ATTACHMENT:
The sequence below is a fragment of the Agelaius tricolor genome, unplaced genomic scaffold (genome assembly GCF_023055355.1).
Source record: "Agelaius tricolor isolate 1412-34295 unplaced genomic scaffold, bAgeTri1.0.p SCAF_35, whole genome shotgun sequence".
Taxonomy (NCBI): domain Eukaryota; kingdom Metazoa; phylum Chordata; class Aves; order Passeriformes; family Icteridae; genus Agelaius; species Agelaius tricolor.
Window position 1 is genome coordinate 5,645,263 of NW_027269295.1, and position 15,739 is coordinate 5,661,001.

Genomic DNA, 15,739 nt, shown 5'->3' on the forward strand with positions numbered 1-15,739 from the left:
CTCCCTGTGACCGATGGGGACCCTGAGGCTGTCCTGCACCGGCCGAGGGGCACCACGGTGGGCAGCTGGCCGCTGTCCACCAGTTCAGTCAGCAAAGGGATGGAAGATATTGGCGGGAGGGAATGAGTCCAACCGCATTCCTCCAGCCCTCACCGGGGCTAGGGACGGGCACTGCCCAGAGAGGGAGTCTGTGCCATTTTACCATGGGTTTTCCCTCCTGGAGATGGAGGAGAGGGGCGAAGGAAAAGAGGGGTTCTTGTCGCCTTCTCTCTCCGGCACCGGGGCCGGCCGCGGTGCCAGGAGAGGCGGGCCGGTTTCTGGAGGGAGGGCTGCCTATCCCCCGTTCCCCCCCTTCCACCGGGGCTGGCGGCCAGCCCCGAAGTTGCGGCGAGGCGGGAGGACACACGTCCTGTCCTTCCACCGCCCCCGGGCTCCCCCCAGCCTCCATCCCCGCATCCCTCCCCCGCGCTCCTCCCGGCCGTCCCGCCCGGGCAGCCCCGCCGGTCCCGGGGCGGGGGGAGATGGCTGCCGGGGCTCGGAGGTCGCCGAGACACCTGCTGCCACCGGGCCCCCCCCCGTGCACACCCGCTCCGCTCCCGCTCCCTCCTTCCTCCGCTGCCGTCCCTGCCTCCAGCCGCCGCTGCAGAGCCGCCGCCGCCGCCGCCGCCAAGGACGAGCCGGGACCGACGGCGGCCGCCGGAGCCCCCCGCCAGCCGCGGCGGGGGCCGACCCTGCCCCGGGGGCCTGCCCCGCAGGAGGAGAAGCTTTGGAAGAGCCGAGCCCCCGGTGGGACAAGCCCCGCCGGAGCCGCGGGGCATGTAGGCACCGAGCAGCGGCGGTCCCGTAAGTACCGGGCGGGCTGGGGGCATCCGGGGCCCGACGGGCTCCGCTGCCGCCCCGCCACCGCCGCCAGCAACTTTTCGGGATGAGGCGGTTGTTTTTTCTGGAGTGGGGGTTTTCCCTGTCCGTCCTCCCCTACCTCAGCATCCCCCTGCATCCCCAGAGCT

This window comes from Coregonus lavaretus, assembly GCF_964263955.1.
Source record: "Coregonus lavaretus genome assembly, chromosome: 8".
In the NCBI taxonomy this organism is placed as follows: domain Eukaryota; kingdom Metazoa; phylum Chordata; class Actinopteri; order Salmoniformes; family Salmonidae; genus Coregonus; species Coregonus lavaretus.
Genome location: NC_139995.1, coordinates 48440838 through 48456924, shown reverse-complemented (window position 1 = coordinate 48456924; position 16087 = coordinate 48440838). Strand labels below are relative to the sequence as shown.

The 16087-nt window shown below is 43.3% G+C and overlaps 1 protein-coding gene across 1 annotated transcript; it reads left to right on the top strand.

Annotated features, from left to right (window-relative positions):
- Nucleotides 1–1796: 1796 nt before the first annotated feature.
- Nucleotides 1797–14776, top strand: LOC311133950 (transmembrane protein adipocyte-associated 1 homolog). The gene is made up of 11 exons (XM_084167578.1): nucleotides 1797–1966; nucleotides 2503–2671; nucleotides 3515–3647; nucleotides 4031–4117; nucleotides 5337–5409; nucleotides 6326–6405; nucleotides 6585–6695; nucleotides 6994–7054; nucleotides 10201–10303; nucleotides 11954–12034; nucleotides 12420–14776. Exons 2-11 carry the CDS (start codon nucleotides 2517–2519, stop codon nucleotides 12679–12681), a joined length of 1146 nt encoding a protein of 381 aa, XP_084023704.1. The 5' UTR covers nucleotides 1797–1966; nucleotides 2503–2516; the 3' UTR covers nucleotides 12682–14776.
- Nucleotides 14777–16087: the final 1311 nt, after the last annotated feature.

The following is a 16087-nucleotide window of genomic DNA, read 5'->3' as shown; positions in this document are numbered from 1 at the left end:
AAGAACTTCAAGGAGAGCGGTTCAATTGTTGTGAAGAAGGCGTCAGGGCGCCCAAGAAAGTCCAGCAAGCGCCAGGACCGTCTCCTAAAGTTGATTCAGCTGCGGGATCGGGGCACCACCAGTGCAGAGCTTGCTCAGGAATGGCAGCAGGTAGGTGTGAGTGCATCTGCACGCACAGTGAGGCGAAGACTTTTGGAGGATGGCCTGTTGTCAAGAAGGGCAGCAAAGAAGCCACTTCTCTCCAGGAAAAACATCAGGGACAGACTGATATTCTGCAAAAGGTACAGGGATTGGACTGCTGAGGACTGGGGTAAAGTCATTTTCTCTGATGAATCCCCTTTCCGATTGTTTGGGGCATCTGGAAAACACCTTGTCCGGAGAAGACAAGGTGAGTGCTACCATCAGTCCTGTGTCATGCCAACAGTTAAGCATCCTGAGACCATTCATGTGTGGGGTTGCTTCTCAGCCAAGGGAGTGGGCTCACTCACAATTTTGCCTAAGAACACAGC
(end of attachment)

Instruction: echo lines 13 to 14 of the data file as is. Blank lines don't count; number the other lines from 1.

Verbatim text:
- Nucleotides 1–1796: 1796 nt before the first annotated feature.
- Nucleotides 1797–14776, top strand: LOC311133950 (transmembrane protein adipocyte-associated 1 homolog). The gene is made up of 11 exons (XM_084167578.1): nucleotides 1797–1966; nucleotides 2503–2671; nucleotides 3515–3647; nucleotides 4031–4117; nucleotides 5337–5409; nucleotides 6326–6405; nucleotides 6585–6695; nucleotides 6994–7054; nucleotides 10201–10303; nucleotides 11954–12034; nucleotides 12420–14776. Exons 2-11 carry the CDS (start codon nucleotides 2517–2519, stop codon nucleotides 12679–12681), a joined length of 1146 nt encoding a protein of 381 aa, XP_084023704.1. The 5' UTR covers nucleotides 1797–1966; nucleotides 2503–2516; the 3' UTR covers nucleotides 12682–14776.